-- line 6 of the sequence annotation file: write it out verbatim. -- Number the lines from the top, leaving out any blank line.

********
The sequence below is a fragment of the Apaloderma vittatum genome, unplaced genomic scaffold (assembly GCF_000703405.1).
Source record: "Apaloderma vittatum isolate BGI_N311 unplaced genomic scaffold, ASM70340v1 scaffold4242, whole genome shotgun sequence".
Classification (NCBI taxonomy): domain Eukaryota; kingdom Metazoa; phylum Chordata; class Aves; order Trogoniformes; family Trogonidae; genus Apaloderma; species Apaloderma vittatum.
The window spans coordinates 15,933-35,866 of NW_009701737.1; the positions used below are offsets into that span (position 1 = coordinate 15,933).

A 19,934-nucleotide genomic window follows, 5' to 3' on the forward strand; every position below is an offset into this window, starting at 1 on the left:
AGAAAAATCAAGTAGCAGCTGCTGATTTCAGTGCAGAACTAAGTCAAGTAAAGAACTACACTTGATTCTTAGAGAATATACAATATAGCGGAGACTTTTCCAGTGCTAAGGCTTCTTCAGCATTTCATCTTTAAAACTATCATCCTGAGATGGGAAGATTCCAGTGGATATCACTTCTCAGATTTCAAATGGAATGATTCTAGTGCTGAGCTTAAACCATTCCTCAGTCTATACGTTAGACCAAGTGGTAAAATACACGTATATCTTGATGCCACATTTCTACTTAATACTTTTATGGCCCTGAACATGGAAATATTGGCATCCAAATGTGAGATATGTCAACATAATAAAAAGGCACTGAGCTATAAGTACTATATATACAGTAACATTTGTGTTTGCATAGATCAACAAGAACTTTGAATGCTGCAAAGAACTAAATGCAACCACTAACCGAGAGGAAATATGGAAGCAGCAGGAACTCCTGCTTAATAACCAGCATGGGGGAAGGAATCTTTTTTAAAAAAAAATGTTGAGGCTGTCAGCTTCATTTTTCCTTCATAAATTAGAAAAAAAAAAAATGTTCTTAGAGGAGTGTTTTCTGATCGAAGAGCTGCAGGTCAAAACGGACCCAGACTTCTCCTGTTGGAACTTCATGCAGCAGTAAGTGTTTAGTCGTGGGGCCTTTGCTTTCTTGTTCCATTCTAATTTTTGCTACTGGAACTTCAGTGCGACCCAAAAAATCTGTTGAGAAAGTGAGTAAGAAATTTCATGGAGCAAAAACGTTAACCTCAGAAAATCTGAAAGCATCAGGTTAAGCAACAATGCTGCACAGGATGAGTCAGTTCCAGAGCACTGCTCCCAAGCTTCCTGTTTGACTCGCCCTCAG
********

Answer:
AGAAAAATCAAGTAGCAGCTGCTGATTTCAGTGCAGAACTAAGTCAAGTAAAGAACTACACTTGATTCTTAGAGAATATACAATATAGCGGAGACTTTTCCAGTGCTAAGGCTTCTTCAGCATTTCATCTTTAAAACTATCATCCTGAGATGGGAAGATTCCAGTGGATATCACTTCTCAGATTTCAAATGGAATGATTCTAGTGCTGAGCTTAAACCATTCCTCAGTCTATACGTTAGACCAAGTGGTAAAATACACGTATATCTTGATGCCACATTTCTACTTAATACTTTTATGGCCCTGAACATGGAAATATTGGCATCCAAATGTGAGATATGTCAACATAATAAAAAGGCACTGAGCTATAAGTACTATATATACAGTAACATTTGTGTTTGCATAGATCAACAAGAACTTTGAATGCTGCAAAGAACTAAATGCAACCACTAACCGAGAGGAAATATGGAAGCAGCAGGAACTCCTGCTTAATAACCAGCATGGGGGAAGGAATCTTTTTTAAAAAAAAATGTTGAGGCTGTCAGCTTCATTTTTCCTTCATAAATTAGAAAAAAAAAAAATGTTCTTAGAGGAGTGTTTTCTGATCGAAGAGCTGCAGGTCAAAACGGACCCAGACTTCTCCTGTTGGAACTTCATGCAGCAGTAAGTGTTTAGTCGTGGGGCCTTTGCTTTCTTGTTCCATTCTAATTTTTGCTACTGGAACTTCAGTGCGACCCAAAAAATCTGTTGAGAAAGTGAGTAAGAAATTTCATGGAGCAAAAACGTTAACCTCAGAAAATCTGAAAGCATCAGGTTAAGCAACAATGCTGCACAGGATGAGTCAGTTCCAGAGCACTGCTCCCAAGCTTCCTGTTTGACTCGCCCTCAG